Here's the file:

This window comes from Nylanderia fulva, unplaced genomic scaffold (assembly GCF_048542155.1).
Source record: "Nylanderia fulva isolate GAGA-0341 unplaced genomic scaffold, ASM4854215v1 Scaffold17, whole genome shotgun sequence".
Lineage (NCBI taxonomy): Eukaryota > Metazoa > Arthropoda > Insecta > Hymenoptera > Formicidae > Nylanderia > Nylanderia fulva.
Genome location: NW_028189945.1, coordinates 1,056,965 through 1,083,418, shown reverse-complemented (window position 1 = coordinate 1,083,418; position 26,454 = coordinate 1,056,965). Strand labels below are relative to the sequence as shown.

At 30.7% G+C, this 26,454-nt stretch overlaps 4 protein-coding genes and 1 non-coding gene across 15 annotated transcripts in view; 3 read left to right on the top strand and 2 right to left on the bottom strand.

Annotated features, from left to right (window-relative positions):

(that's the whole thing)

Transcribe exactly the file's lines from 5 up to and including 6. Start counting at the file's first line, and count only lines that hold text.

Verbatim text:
At 30.7% G+C, this 26,454-nt stretch overlaps 4 protein-coding genes and 1 non-coding gene across 15 annotated transcripts in view; 3 read left to right on the top strand and 2 right to left on the bottom strand.

Annotated features, from left to right (window-relative positions):